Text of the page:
It’s been a while. It’s not that I don’t think about Deckchairs. Rather, I think about it every day, at least for a few minutes to an hour. And my interests in writing and blogs haven’t changed. But my ability to write, to produce something of interest, to craft something unique when so much is said and being said and written and argued and consumed is difficult.
No doubt, Twitter has made it more difficult. Putting a face on 140 characters is pretty easy, especially when others say it better, faster, and clearer. But I keep coming back to the greats – Zeldman writes brilliantly to this day as does Moll. So, I’m inspired to keep writing, at least preliminarily here until something else comes up to provide a good excuse. And, I promise that I’ll continue to use Deckchairs to write experimentally and armchairily.
Anyway, and more importantly, last night I finished Eckhart Tolle’s A New Earth. It was a slow but good read, full of sentimental logic but mostly powerful imagery. Tolle has been well reviewed and well received. His argument that humanity is forging an entirely new evolutionary construct today makes good sense to me. We’ve fully outgrown the devastating effects of long life, the overuse of natural resources, the exploitation of people and animals, and the denial of the multiple realities of our cultures (the latter part is my interpretation).
Tolle writes that humans have become so enmeshed in content, in our emotions and ego, that we find it hard to see the stillness and perfection of the universe and its gift to us. We are all made of stars, the eternal continuity of space and matter and our lives and our deaths are part of that continuity. Toole writes: “The sapling doesn’t want anything because it is at one with the totality, and the totality acts through it. ‘Look at the lilies of the field, how they grow’ said Jesus, ‘they toil not neither do they spin …’ Life wants the sapling to become a tree, but the sampling doesn’t see itself as separate from life and so wants nothing for itself. It is one with what Life wants. That’s why it isn’t worried or stressed.”
He argues, simply and accessibly, that “Every thought, every desire or fear, every action or reaction, is then infused with a false sense of self that is incapable of sensing the simple joy of Being and so seeks pleasure, and sometimes even pain, as substitutes for it. This is living in forgetfulness of Being.” By living your life with inner purpose, you gain access to what you want to achieve on Earth, in Life.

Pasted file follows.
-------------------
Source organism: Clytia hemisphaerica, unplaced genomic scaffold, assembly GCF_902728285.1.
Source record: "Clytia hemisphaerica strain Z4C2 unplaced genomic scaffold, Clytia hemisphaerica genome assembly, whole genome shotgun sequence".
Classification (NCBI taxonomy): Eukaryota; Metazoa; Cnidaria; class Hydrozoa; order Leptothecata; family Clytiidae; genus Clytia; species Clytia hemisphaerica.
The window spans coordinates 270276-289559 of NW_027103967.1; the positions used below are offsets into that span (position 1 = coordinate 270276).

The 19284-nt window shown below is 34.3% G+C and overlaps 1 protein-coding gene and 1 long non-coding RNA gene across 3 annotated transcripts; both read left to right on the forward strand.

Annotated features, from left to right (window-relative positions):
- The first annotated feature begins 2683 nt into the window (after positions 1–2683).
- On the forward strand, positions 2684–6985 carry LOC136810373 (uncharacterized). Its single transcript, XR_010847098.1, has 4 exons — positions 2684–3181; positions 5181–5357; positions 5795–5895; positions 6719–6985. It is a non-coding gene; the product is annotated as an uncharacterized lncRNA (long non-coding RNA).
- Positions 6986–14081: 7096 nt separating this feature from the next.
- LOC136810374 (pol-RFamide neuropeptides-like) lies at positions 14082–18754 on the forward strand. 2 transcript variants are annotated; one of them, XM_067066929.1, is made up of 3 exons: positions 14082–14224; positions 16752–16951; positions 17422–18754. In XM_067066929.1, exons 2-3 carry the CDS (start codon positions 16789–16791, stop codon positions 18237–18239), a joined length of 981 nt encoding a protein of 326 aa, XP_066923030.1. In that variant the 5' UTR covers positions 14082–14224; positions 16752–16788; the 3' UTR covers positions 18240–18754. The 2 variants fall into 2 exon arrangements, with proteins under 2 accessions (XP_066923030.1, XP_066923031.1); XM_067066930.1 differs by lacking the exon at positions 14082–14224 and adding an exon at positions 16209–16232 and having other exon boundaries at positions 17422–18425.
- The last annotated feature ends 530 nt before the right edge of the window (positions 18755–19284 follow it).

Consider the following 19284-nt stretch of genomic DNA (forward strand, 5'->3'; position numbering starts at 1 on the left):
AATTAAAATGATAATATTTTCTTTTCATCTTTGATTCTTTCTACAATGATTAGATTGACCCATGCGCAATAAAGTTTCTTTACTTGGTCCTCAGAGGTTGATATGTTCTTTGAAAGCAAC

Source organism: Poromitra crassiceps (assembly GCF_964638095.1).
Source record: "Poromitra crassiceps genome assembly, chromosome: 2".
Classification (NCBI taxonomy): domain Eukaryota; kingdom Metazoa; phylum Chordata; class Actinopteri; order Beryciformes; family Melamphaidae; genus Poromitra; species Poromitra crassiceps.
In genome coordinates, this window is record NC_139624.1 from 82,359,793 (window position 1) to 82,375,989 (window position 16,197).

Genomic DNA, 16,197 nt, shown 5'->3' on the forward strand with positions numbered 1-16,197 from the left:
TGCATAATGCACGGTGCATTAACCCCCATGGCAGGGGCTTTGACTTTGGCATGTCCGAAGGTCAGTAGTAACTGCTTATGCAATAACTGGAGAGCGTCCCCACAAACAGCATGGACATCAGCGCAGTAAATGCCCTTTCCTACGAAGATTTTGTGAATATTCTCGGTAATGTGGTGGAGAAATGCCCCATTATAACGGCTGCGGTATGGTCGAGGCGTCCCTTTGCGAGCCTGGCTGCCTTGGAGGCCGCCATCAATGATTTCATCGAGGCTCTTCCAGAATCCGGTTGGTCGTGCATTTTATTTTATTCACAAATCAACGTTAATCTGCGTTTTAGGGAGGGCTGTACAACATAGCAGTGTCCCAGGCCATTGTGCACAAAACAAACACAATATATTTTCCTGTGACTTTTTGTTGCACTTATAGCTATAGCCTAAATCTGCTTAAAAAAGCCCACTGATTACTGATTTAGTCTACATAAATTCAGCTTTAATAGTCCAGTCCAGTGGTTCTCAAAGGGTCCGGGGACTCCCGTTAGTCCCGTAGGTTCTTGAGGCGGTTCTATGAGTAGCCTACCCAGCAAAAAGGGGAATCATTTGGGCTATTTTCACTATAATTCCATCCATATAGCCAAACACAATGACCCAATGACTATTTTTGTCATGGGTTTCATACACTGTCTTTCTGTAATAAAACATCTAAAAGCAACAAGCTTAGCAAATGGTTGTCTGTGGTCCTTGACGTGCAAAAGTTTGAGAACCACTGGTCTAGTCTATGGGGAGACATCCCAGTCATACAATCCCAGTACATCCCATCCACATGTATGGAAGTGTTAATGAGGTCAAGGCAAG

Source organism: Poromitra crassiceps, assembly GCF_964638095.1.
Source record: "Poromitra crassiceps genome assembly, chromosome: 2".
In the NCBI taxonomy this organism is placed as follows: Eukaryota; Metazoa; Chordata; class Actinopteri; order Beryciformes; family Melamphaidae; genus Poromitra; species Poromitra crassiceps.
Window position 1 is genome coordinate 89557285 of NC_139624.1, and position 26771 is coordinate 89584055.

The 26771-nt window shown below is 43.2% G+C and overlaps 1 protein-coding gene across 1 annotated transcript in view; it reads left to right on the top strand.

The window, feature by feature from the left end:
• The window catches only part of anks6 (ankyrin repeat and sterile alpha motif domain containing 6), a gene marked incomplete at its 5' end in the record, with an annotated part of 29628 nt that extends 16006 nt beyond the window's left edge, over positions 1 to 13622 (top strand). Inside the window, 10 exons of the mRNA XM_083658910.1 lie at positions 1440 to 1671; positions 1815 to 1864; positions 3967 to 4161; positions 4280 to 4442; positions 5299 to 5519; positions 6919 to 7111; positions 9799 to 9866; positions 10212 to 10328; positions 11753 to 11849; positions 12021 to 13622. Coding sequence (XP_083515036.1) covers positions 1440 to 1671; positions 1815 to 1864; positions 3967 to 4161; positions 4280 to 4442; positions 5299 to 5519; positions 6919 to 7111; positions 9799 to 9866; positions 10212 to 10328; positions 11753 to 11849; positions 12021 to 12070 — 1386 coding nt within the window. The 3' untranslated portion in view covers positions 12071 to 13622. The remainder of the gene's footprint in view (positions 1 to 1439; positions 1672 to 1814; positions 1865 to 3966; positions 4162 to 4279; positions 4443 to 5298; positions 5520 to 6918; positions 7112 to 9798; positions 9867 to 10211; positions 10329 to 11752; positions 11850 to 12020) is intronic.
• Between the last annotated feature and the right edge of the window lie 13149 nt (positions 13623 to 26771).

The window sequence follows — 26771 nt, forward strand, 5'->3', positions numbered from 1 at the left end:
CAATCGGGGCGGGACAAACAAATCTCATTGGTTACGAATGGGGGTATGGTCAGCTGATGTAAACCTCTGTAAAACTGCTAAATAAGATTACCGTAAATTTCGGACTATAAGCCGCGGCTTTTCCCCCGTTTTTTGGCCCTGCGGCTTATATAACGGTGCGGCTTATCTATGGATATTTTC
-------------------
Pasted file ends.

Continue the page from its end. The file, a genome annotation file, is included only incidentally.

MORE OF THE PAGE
Based in almost every religion and spiritual order, Tolle calls for us to rejoice in eternity and cast aside our interests in material comfort and objects. Seek the inner and lose the outer; give up the need for possessions and possessing.
But, in all of this, one key thing bothers me. Throughout The New Earth, Tolle quotes Christ again and again as the exemplar of all things good: “Give and it will be given to you.” He even writes “Christ can be seen as the archetypal human, embodying both the pain and the possibility of transcendence.” Sure, he mentions Buddhists and Zen Masters and Descartes and Jung and he calls to task the Christian history, in particular, for pushing the doctrine over human life. But his singular focus on Christ reminds me of Thomas a Kemplis’ The Imitation of Christ, which states clearly: “Learn to despise outward things and to give thyself to things inward, and thou shalt see the Kingdom of G-d come within thee.” Kemplis even titles one of his chapters “That it is Sweet to Despise the World and to Serve God.” I worry that Tolle, like many more fundamentalist Christians, seeks to deny the world in favor of the afterlife (or the eternal, in his words). By focusing on the inner, he regrettably disparages the outer, which is what most of us have, at least for now.
While I understand that Tolle is using a bit of hyperbole to push us into recognizing the “source of abundance” because our cultural interests are so dedicated to external gratification, I wonder if he, in turn, is validating reality deniers, anti-Darwinians, and those who cannot afford to be internally abundant, yet.